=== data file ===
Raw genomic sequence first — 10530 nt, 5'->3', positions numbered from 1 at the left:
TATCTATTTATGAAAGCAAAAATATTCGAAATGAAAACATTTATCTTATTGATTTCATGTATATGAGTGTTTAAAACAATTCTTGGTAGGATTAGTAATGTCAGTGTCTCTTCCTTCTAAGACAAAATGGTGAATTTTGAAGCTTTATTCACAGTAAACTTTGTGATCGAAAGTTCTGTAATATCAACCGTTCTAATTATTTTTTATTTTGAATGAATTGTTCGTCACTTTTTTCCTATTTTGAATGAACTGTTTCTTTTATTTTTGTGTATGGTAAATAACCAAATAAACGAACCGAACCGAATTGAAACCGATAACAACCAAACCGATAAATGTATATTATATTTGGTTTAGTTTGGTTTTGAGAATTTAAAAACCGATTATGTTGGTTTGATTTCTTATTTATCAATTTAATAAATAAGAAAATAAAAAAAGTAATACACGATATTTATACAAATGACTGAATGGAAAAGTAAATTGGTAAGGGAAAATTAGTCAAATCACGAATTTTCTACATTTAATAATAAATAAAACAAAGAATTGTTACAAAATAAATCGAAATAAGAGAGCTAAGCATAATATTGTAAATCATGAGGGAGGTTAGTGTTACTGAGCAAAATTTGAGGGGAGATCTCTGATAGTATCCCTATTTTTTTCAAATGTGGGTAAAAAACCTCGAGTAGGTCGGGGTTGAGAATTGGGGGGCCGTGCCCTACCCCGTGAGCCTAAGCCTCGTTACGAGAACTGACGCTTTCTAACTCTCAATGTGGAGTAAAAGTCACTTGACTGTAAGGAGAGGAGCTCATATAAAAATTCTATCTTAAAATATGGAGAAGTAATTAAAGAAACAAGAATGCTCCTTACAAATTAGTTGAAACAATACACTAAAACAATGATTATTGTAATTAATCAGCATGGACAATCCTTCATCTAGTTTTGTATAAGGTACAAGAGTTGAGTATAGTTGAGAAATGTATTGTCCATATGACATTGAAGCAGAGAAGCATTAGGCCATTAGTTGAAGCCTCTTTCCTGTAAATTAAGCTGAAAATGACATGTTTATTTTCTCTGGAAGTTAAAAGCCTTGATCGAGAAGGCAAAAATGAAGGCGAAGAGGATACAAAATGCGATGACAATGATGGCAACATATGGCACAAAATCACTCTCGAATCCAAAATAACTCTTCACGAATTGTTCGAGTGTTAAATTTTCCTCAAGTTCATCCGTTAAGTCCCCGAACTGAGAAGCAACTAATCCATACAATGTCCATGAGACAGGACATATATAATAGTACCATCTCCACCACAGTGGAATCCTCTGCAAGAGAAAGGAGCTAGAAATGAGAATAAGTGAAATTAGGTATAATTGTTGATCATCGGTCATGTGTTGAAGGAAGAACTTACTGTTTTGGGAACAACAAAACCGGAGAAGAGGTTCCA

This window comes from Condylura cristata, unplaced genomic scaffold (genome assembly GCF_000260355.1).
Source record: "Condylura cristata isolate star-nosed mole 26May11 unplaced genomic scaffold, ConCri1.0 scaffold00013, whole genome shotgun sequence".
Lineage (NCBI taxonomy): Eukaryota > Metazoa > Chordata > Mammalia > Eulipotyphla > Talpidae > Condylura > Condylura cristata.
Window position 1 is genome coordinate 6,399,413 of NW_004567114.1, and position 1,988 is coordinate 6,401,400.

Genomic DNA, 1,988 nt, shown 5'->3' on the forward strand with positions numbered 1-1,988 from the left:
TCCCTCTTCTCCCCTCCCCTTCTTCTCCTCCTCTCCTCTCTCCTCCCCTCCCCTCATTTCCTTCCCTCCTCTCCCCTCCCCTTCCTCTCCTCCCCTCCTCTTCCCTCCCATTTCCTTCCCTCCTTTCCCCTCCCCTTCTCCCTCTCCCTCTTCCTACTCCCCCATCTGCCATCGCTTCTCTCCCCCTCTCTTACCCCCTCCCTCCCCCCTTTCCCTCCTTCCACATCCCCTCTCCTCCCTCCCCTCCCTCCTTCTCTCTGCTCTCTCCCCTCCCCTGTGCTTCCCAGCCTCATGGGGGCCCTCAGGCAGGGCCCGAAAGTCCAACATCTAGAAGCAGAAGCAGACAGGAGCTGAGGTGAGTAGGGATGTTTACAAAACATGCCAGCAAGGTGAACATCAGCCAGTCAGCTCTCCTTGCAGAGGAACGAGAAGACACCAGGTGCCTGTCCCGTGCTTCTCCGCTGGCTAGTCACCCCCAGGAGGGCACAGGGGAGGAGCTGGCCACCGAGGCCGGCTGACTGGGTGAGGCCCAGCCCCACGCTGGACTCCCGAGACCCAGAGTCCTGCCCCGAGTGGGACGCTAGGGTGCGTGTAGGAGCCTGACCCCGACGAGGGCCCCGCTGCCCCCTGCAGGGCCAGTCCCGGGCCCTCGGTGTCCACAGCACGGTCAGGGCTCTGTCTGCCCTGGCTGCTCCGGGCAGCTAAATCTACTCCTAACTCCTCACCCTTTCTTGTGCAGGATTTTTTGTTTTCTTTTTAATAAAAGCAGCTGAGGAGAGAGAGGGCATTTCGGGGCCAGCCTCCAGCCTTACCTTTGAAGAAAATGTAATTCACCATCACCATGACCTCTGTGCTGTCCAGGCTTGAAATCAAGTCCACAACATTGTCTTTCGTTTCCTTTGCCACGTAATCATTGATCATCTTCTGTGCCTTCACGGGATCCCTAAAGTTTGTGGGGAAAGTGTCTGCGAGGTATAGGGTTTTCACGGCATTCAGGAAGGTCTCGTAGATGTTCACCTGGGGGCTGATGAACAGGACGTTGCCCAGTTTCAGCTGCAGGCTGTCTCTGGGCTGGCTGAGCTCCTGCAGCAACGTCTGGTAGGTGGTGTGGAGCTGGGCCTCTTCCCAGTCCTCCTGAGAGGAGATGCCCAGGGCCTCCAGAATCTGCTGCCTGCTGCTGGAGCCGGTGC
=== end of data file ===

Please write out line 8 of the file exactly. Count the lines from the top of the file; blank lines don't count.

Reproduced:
TCCCTCTTCTCCCCTCCCCTTCTTCTCCTCCTCTCCTCTCTCCTCCCCTCCCCTCATTTCCTTCCCTCCTCTCCCCTCCCCTTCCTCTCCTCCCCTCCTCTTCCCTCCCATTTCCTTCCCTCCTTTCCCCTCCCCTTCTCCCTCTCCCTCTTCCTACTCCCCCATCTGCCATCGCTTCTCTCCCCCTCTCTTACCCCCTCCCTCCCCCCTTTCCCTCCTTCCACATCCCCTCTCCTCCCTCCCCTCCCTCCTTCTCTCTGCTCTCTCCCCTCCCCTGTGCTTCCCAGCCTCATGGGGGCCCTCAGGCAGGGCCCGAAAGTCCAACATCTAGAAGCAGAAGCAGACAGGAGCTGAGGTGAGTAGGGATGTTTACAAAACATGCCAGCAAGGTGAACATCAGCCAGTCAGCTCTCCTTGCAGAGGAACGAGAAGACACCAGGTGCCTGTCCCGTGCTTCTCCGCTGGCTAGTCACCCCCAGGAGGGCACAGGGGAGGAGCTGGCCACCGAGGCCGGCTGACTGGGTGAGGCCCAGCCCCACGCTGGACTCCCGAGACCCAGAGTCCTGCCCCGAGTGGGACGCTAGGGTGCGTGTAGGAGCCTGACCCCGACGAGGGCCCCGCTGCCCCCTGCAGGGCCAGTCCCGGGCCCTCGGTGTCCACAGCACGGTCAGGGCTCTGTCTGCCCTGGCTGCTCCGGGCAGCTAAATCTACTCCTAACTCCTCACCCTTTCTTGTGCAGGATTTTTTGTTTTCTTTTTAATAAAAGCAGCTGAGGAGAGAGAGGGCATTTCGGGGCCAGCCTCCAGCCTTACCTTTGAAGAAAATGTAATTCACCATCACCATGACCTCTGTGCTGTCCAGGCTTGAAATCAAGTCCACAACATTGTCTTTCGTTTCCTTTGCCACGTAATCATTGATCATCTTCTGTGCCTTCACGGGATCCCTAAAGTTTGTGGGGAAAGTGTCTGCGAGGTATAGGGTTTTCACGGCATTCAGGAAGGTCTCGTAGATGTTCACCTGGGGGCTGATGAACAGGACGTTGCCCAGTTTCAGCTGCAGGCTGTCTCTGGGCTGGCTGAGCTCCTGCAGCAACGTCTGGTAGGTGGTGTGGAGCTGGGCCTCTTCCCAGTCCTCCTGAGAGGAGATGCCCAGGGCCTCCAGAATCTGCTGCCTGCTGCTGGAGCCGGTGC